Somadeva mentions many rich forests, gardens, various trees (eg., Tamala), creepers medicinal and flowering plants and fruit-bearing trees in the Kathasaritsagara. Travel through the thick, high, impregnable and extensive Vindhya forest is a typical feature of many travel-stories. Somadeva’s writing more or less reflects the life of the people of Northern India during the 11th century. His Kathasaritsagara (‘ocean of streams of story’), mentioning Tamala, is a famous Sanskrit epic story revolving around prince Naravahanadatta and his quest to become the emperor of the vidyadharas (celestial beings).
The history of India traces the identification of countries, villages, towns and other regions of India, as well as royal dynasties, rulers, tribes, local festivities and traditions and regional languages. Ancient India enjoyed religious freedom and encourages the path of Dharma, a concept common to Buddhism, Hinduism, and Jainism.
Languages of India and abroad
Pali-English dictionarySource: BuddhaSasana: Concise Pali-English Dictionary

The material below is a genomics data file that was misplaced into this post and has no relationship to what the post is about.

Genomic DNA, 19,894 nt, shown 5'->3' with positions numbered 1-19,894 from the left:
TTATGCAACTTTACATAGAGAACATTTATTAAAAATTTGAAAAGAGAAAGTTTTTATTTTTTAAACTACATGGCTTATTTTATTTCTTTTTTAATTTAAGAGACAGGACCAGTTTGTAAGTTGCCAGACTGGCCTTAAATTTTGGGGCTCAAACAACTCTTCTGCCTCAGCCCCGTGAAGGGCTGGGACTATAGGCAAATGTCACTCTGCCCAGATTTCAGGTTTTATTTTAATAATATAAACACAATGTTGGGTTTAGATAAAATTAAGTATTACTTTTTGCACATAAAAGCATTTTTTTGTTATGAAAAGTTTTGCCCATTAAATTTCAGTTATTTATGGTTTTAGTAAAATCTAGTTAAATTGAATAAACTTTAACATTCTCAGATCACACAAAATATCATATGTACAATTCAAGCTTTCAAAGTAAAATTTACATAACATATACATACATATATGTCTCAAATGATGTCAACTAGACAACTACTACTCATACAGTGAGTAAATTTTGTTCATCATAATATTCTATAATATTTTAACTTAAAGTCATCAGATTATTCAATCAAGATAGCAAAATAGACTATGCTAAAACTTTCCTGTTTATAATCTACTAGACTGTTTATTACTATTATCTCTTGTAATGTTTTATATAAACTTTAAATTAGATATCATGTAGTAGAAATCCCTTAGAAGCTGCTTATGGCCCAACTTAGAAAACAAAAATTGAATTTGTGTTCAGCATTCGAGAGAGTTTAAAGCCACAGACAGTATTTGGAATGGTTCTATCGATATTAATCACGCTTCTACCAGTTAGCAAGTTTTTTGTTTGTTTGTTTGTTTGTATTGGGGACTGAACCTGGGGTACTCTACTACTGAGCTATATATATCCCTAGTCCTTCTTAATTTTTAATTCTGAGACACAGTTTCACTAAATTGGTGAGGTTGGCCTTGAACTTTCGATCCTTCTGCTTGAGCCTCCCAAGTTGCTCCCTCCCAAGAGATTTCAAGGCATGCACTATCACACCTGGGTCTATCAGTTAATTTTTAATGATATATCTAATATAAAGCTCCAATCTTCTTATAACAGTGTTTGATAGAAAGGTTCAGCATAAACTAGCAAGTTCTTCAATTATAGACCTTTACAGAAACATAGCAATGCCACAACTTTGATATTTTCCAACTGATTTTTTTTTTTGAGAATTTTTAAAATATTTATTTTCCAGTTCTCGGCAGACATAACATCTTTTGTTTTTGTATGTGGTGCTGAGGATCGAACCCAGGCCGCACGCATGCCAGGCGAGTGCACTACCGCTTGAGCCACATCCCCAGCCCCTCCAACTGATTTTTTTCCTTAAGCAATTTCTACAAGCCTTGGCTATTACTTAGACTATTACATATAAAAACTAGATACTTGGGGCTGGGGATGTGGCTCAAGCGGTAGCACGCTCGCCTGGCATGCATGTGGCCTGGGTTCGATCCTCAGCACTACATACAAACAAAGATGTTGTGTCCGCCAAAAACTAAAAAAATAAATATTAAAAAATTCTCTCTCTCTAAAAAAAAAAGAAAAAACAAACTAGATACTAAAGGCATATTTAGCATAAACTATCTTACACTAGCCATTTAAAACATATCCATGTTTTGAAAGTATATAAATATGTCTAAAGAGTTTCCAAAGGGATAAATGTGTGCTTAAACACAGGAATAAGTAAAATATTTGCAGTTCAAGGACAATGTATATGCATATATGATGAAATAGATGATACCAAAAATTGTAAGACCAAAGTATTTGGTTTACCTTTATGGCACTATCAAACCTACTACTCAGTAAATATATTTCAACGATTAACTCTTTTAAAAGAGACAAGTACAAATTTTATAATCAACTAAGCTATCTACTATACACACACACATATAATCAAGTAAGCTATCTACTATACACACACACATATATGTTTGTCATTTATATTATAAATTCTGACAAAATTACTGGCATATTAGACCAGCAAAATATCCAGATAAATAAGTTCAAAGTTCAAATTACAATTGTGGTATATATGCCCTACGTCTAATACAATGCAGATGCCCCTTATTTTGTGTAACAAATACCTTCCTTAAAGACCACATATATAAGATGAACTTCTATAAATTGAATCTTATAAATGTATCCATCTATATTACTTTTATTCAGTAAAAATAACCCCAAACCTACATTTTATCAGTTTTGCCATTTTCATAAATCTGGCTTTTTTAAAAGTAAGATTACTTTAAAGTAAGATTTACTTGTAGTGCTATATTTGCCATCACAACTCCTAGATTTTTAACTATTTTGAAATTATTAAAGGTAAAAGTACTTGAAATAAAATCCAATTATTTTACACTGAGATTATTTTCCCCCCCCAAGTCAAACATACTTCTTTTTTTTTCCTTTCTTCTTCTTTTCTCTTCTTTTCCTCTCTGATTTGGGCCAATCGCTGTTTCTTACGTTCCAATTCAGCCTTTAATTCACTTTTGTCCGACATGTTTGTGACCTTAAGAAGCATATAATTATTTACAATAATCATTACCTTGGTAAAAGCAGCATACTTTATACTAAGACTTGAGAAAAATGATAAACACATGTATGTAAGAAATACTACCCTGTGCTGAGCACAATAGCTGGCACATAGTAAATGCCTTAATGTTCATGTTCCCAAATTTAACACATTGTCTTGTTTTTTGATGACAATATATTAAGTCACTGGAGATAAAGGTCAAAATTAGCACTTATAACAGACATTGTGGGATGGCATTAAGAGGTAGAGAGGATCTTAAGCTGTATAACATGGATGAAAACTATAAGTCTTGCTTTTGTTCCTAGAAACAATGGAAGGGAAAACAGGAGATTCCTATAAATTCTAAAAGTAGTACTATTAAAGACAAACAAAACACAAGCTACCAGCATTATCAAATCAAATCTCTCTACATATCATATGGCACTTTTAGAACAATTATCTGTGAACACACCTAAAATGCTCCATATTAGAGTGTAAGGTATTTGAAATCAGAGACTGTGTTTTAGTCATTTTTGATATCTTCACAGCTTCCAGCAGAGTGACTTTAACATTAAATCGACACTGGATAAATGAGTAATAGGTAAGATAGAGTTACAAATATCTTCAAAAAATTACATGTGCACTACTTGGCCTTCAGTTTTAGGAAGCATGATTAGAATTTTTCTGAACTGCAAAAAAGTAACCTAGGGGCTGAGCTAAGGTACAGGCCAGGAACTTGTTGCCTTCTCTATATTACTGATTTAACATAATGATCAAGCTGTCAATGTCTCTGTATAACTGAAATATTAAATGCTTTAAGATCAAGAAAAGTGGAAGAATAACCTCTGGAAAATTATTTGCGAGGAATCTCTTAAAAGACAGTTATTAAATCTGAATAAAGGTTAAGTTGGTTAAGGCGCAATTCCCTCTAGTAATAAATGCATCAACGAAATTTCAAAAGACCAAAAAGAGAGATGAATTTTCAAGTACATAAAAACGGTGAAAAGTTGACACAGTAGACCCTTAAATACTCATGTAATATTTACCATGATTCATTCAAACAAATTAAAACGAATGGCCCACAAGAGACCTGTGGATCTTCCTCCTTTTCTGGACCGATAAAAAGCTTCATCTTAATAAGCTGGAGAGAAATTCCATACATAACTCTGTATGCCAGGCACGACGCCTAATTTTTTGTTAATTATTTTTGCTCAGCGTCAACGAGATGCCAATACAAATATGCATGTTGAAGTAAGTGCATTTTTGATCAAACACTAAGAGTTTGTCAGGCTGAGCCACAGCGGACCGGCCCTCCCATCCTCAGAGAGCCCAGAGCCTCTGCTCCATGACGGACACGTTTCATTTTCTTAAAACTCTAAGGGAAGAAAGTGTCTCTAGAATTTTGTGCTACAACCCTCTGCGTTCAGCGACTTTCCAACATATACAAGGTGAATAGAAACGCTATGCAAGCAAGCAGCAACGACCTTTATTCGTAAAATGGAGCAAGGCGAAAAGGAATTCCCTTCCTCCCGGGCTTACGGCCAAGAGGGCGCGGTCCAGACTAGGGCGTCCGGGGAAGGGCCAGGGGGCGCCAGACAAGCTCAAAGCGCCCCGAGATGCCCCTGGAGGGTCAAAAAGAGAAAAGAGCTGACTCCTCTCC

tamāla : (m.) the tree Xantrochymus pictorius.Source: Sutta: The Pali Text Society's Pali-English Dictionary
Tamāla, (Sk. tamāla) N. of a tree (Xanthochymus pictorius) Pv III, 105 (+uppala). (Page 297)
Pali is the language of the Tipiṭaka, which is the sacred canon of Theravāda Buddhism and contains much of the Buddha’s speech. Closeley related to Sanskrit, both languages are used interchangeably between religions.
Marathi-English dictionarySource: DDSA: The Molesworth Marathi and English Dictionary
tamāla (तमाल).—m (S) A tree, Xanthochymus pictorius. Rox.
Marathi is an Indo-European language having over 70 million native speakers people in (predominantly) Maharashtra India. Marathi, like many other Indo-Aryan languages, evolved from early forms of Prakrit, which itself is a subset of Sanskrit, one of the most ancient languages of the world.
Sanskrit-English dictionarySource: DDSA: The practical Sanskrit-English dictionary
1) Name of a tree with a very dark bark; तरुणतमालनीलबहलोन्नमदम्बुधराः (taruṇatamālanīlabahalonnamadambudharāḥ) Māl.9.18; R.13.15,49; Gīt.11.
2) A sectarial mark of sandal upon the forehead made with the juice of the Tamāla fruit.
3) A sword, scimitar.
4) The bark of the bamboo.